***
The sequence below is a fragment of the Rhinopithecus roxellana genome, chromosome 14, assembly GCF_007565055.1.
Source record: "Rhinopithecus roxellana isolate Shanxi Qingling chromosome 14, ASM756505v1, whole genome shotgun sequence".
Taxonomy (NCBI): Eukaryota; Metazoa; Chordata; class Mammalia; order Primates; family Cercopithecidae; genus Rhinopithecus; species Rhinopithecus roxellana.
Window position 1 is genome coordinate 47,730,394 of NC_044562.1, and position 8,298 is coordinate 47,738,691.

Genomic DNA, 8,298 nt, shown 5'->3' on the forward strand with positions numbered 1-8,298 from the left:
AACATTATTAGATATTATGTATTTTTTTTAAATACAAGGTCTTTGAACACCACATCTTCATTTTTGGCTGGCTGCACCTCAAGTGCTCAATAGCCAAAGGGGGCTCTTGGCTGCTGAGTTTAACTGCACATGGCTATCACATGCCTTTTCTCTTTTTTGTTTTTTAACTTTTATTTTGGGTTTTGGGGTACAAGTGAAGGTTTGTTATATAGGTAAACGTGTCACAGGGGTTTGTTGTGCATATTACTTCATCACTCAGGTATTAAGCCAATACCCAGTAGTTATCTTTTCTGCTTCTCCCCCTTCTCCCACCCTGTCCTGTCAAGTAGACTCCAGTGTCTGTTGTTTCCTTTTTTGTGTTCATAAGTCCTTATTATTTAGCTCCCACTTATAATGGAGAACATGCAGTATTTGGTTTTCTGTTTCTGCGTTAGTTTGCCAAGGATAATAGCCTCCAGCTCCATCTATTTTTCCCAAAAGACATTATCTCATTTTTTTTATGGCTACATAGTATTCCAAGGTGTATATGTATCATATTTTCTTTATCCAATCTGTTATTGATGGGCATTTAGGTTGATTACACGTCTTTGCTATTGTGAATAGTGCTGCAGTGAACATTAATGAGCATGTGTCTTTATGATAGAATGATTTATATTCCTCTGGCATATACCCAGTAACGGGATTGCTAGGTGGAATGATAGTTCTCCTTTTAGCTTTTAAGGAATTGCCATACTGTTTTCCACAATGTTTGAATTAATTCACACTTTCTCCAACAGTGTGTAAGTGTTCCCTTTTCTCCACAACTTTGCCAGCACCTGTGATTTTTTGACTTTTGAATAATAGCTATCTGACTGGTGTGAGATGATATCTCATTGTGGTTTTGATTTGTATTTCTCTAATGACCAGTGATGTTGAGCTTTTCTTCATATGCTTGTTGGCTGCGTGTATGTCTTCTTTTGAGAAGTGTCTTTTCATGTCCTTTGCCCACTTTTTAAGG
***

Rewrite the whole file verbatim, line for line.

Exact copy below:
The sequence below is a fragment of the Rhinopithecus roxellana genome, chromosome 14, assembly GCF_007565055.1.
Source record: "Rhinopithecus roxellana isolate Shanxi Qingling chromosome 14, ASM756505v1, whole genome shotgun sequence".
Taxonomy (NCBI): Eukaryota; Metazoa; Chordata; class Mammalia; order Primates; family Cercopithecidae; genus Rhinopithecus; species Rhinopithecus roxellana.
Window position 1 is genome coordinate 47,730,394 of NC_044562.1, and position 8,298 is coordinate 47,738,691.

Genomic DNA, 8,298 nt, shown 5'->3' on the forward strand with positions numbered 1-8,298 from the left:
AACATTATTAGATATTATGTATTTTTTTTAAATACAAGGTCTTTGAACACCACATCTTCATTTTTGGCTGGCTGCACCTCAAGTGCTCAATAGCCAAAGGGGGCTCTTGGCTGCTGAGTTTAACTGCACATGGCTATCACATGCCTTTTCTCTTTTTTGTTTTTTAACTTTTATTTTGGGTTTTGGGGTACAAGTGAAGGTTTGTTATATAGGTAAACGTGTCACAGGGGTTTGTTGTGCATATTACTTCATCACTCAGGTATTAAGCCAATACCCAGTAGTTATCTTTTCTGCTTCTCCCCCTTCTCCCACCCTGTCCTGTCAAGTAGACTCCAGTGTCTGTTGTTTCCTTTTTTGTGTTCATAAGTCCTTATTATTTAGCTCCCACTTATAATGGAGAACATGCAGTATTTGGTTTTCTGTTTCTGCGTTAGTTTGCCAAGGATAATAGCCTCCAGCTCCATCTATTTTTCCCAAAAGACATTATCTCATTTTTTTTATGGCTACATAGTATTCCAAGGTGTATATGTATCATATTTTCTTTATCCAATCTGTTATTGATGGGCATTTAGGTTGATTACACGTCTTTGCTATTGTGAATAGTGCTGCAGTGAACATTAATGAGCATGTGTCTTTATGATAGAATGATTTATATTCCTCTGGCATATACCCAGTAACGGGATTGCTAGGTGGAATGATAGTTCTCCTTTTAGCTTTTAAGGAATTGCCATACTGTTTTCCACAATGTTTGAATTAATTCACACTTTCTCCAACAGTGTGTAAGTGTTCCCTTTTCTCCACAACTTTGCCAGCACCTGTGATTTTTTGACTTTTGAATAATAGCTATCTGACTGGTGTGAGATGATATCTCATTGTGGTTTTGATTTGTATTTCTCTAATGACCAGTGATGTTGAGCTTTTCTTCATATGCTTGTTGGCTGCGTGTATGTCTTCTTTTGAGAAGTGTCTTTTCATGTCCTTTGCCCACTTTTTAAGG